IT SEEMS LIKE EVERY month or so, one of our kids—and, for the married ones, that includes spouse and little ones—is on vacation. A week or two in Cabo or Cozumel, a road trip out west, or a jaunt to some other interesting destination is commonplace. How is this possible? One of the reasons, I believe, is because they don’t work for themselves.
Instead, they work for big institutions, such as corporations, universities, school districts and large nonprofits.
EVEN AS I’VE WRITTEN regularly for HumbleDollar over the past year, I’ve also learned a lot from the other writers. There have been specific tips I’ve picked up, as well as more general strategies that have influenced my thinking.
For instance, John Lim and others have touted the benefits of Series I savings bonds, with their virtually risk-free interest rate, currently set at a whopping 7.12%. My wife and I took the plunge,
MY PARENTS WERE financially comfortable but not rich. Some of their friends, though, were rich. The men always seemed to die before their wives, resulting in a few wealthy widows in my parents’ social circle.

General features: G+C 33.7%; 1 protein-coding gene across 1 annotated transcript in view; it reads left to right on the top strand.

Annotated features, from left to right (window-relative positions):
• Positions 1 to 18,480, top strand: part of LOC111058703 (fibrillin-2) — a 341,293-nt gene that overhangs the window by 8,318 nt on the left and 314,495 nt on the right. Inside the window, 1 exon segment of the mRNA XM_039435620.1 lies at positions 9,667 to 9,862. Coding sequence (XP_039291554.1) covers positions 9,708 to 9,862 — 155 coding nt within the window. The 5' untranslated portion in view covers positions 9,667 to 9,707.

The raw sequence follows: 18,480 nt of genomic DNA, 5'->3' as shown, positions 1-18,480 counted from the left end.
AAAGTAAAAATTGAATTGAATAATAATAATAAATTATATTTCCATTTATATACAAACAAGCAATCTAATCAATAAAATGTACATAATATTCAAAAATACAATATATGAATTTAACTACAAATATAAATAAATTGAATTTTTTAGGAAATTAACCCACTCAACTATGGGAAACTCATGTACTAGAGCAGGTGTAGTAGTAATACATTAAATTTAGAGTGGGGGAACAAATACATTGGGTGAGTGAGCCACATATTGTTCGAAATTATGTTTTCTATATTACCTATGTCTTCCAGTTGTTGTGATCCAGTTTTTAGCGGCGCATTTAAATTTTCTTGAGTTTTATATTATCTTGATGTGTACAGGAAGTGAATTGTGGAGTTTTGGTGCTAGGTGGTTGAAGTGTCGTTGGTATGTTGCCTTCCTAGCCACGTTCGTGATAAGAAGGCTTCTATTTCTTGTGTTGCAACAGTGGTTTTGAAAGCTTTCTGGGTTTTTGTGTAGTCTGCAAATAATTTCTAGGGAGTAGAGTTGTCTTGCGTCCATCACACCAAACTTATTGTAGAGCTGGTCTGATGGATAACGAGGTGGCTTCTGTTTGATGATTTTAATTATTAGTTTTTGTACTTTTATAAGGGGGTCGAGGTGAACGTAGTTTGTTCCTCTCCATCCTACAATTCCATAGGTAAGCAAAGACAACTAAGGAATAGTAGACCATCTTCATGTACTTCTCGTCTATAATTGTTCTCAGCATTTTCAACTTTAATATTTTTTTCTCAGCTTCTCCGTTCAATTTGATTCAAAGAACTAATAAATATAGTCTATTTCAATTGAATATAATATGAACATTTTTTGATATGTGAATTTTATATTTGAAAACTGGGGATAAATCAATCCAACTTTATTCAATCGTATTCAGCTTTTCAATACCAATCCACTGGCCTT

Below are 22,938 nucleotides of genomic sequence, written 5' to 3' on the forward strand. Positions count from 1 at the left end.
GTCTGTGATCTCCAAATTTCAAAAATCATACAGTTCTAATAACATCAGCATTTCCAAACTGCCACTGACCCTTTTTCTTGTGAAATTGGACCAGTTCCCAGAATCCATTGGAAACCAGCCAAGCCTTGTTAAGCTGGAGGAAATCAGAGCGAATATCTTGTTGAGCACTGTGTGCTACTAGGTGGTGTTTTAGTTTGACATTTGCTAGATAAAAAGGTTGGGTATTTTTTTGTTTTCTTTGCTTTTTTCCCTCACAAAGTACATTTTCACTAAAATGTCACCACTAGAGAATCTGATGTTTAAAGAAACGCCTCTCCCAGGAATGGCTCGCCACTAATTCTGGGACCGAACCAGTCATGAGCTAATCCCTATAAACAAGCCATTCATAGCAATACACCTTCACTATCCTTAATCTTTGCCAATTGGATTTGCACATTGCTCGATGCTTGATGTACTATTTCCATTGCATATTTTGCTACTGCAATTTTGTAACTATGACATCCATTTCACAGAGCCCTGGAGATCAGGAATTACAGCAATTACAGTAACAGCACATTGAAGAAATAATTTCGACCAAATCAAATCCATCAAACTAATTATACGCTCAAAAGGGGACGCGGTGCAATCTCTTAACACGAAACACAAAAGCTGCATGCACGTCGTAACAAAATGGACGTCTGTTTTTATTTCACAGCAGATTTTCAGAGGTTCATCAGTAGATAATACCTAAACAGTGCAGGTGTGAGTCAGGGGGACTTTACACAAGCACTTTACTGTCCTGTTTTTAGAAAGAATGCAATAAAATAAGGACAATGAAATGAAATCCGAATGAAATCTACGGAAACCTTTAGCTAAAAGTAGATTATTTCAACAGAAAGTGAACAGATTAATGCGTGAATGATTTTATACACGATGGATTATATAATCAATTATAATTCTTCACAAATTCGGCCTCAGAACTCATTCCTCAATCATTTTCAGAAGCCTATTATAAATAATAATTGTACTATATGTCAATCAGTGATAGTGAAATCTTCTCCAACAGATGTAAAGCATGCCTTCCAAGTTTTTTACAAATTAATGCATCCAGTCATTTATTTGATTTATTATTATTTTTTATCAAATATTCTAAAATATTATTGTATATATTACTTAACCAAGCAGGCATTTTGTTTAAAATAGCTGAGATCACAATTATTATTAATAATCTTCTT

I recall glancing at the annual report of a company for which my dad had done some work. One of the widows was listed as a board member and her occupation was stated as “investor.” I asked my dad what that meant and he replied that it meant she had enough money that simply managing it was a part-time job.
I TURN 70 IN JANUARY and my wife just turned 65. I recently applied for my Social Security benefits, and got her kicked off with Medicare. I needed to call both agencies. What a contrast I’ve seen in their responsiveness.
As I’ve conceded before, I’m a bit of a fanatic when it comes to this topic.
We set up my wife’s online Medicare account, and she designated me as her “authorized representative.” Like most couples,
THE ABOVE HEADLINE doesn’t refer to Afghanistan. Even that 20-year struggle has finally come to an end. This is about an even more relentless campaign—against the cable company. In my case, that means Spectrum, part of Charter Communications.
The first question is, why haven’t I cut the cord? The short answer: My wife loves sports on TV and cable seems to be the only way to get all her favorites.
As cable victims know,